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The Poem is intended to illustrate the customs and manners which anciently prevailed on the Borders of England and Scotland. The inhabitants, living in a state partly pastoral and partly warlike, and combining habits of constant depredation with the influence of a rude spirit of chivalry, were often engaged in scenes highly susceptible of poetical ornament. As the description of scenery and manners was more the object of the author than a combined and regular narrative, the plan of the Ancient Metrical Romance was adopted, which allows greater latitude in this respect than would be consistent with the dignity of a regular Poem. The same model offered other facilities, as it permits an occasional alteration of measure, which, in some degree, authorises the change of rhythm in the text. The machinery, also, adopted from popular belief, would have seemed puerile in a poem which did not partake of the rudeness of the old Ballad, or Metrical Romance.

For these reasons the poem was put into the mouth of an ancient Minstrel, the last of the race, who, as he is supposed to have survived the Revolution, might have caught somewhat of the refinement of modern poetry, without losing the simplicity of his original model. The date of the tale itself is about the middle of the sixteenth century, when most of the personages actually flourished. The time occupied by the action is Three Nights and Three Days.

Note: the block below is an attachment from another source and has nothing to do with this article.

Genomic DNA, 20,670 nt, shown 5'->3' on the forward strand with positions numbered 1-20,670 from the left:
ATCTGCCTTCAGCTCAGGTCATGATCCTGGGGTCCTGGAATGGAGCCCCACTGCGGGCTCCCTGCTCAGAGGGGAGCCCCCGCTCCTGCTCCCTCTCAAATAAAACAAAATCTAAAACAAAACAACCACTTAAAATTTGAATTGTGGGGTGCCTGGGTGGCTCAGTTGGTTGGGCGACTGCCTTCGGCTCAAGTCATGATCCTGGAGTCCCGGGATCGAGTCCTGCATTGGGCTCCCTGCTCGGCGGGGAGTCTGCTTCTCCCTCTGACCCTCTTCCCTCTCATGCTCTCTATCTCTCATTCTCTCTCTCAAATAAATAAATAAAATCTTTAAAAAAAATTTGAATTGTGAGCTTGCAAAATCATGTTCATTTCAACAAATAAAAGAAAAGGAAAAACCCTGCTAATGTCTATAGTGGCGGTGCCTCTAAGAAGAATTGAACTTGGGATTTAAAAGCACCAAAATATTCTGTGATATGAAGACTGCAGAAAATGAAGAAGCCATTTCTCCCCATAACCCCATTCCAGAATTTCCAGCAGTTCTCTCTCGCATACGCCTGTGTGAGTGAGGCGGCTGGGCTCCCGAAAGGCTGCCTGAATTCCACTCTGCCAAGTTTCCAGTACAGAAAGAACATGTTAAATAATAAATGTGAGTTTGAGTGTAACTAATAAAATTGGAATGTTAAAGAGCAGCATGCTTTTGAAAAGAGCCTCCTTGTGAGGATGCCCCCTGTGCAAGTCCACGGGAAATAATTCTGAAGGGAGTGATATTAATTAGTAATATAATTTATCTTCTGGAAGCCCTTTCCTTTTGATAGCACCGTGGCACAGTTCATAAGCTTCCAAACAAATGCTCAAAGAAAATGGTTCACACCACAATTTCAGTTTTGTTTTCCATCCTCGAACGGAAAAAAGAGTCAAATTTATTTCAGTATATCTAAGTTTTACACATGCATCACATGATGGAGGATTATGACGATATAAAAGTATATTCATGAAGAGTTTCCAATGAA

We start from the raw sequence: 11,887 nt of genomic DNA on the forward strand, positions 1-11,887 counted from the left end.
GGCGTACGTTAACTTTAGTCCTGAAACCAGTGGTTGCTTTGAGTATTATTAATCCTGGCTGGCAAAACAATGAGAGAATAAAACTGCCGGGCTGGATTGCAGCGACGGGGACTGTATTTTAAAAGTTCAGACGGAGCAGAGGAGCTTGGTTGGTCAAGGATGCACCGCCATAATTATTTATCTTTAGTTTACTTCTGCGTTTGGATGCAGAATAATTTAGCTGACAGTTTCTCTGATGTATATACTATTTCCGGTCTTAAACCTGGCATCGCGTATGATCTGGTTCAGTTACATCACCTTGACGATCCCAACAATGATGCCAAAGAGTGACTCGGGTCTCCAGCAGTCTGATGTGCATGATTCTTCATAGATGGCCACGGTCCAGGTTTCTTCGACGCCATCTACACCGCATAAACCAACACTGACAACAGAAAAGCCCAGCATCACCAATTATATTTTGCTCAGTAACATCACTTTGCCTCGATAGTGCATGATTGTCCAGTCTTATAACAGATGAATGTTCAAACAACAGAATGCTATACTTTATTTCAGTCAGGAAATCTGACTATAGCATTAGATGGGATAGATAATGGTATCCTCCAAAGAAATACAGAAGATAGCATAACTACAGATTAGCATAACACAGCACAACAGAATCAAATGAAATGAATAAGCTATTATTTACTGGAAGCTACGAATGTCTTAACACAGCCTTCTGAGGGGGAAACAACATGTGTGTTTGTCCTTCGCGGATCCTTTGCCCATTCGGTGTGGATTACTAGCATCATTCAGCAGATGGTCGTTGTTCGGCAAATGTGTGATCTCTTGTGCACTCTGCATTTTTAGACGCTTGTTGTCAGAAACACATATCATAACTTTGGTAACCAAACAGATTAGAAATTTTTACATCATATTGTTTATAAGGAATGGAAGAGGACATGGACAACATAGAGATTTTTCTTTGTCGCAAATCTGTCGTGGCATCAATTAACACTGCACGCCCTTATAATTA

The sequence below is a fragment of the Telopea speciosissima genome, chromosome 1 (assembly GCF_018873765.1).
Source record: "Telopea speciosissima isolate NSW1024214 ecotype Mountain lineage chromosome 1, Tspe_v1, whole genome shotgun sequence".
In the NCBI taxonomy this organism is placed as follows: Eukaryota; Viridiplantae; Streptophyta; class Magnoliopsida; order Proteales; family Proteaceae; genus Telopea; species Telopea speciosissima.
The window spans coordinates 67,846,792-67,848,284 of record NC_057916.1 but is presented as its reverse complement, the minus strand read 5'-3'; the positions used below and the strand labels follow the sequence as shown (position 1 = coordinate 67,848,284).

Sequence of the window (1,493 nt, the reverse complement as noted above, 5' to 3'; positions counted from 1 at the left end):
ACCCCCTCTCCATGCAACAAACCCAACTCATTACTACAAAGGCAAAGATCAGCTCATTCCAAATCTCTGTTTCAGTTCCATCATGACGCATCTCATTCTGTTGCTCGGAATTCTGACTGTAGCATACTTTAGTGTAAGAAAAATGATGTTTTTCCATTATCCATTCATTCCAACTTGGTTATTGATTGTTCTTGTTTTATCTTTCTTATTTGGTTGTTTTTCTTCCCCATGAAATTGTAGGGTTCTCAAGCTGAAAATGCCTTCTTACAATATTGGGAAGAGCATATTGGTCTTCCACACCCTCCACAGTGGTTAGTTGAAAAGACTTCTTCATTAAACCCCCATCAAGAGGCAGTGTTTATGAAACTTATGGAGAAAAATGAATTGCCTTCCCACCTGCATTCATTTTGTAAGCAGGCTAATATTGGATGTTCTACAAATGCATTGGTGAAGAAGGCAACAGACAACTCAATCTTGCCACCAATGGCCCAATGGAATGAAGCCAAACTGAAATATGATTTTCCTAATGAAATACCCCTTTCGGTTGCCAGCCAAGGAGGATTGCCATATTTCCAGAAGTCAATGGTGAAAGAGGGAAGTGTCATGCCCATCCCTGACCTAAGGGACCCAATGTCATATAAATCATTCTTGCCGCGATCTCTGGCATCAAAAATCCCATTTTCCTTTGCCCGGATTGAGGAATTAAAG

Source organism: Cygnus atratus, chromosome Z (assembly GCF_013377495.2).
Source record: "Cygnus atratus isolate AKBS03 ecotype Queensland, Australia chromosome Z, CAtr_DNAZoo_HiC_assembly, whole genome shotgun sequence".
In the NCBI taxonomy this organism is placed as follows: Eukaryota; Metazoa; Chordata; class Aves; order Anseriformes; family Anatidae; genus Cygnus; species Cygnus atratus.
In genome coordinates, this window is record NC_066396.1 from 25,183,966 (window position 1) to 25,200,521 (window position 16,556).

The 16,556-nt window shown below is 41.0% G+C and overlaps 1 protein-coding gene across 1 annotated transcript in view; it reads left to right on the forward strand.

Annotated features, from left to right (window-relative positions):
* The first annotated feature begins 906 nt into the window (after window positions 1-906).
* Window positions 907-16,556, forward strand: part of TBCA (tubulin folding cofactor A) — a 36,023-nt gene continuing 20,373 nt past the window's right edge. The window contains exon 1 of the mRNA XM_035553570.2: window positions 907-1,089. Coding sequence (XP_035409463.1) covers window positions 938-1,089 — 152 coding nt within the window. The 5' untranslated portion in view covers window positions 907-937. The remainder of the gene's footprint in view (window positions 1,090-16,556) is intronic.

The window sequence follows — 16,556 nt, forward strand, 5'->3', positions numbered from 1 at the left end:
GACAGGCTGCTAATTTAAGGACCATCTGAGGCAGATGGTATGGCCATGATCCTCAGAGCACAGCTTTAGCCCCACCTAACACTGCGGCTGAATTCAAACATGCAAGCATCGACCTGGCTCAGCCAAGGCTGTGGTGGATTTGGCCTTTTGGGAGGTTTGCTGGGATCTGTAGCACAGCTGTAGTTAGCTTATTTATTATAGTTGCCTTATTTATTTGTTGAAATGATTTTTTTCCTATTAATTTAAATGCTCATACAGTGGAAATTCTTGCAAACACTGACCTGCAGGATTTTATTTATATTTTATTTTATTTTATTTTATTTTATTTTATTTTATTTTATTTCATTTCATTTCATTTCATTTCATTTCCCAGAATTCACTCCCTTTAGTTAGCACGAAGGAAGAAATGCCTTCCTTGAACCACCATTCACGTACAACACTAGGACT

INTRODUCTION.
THE

way was long, the wind was cold,
The Minstrel was infirm and old;
His wither'd cheek, and tresses gray,
Seem'd to have known a better day ;

The harp, his sole remaining joy, : Was carried by an orphan boy.

The last of all the Bards was he,
Who sung of Border chivalry ;
For, welladay! their date was fled,
His tuneful brethren all were dead;

And he, neglected and oppress'd,
Wish'd to be with them, and at rest.
No more on prancing palfrey borne,
He caroll’d, light as lark at morn;
No longer courted and caress’d,
High placed in hall, a welcome guest,
He pour'd to lord and lady gay
The unpremeditated lay:
Old times were changed, old manners

gone;
A stranger fill’d the Stuarts' throne;

B

The bigots of the iron time

The humble boon was soon obtain'd; Had call'd his harmless art a crime. The aged Minstrel audience gain'd. A wandering Harper, scorn’d and poor, But, when he reach'd the room of He begg'd his bread from door to door,

state, And tuned, to please a peasant's ear,

Where she with all her ladies sate, The harp a king had loved to hear. Perchance he wish'd his boon denied :

For, when to tune his harp he tried, He pass'd where Newark's stately

His trembling hand had lost the ease, tower

Which marks security to please ; Looks out from Yarrow's birchen

And scenes long past, of joy and pain, bower :

Came wildering o'er his aged brainThe Minstrel gazed with wishful eye

He tried to tune his harp in vain ! No humbler resting-place was nigh ;

The pitying Duchess prais'd its With hesitating step at last

chime, The embattled portal arch he pass'd,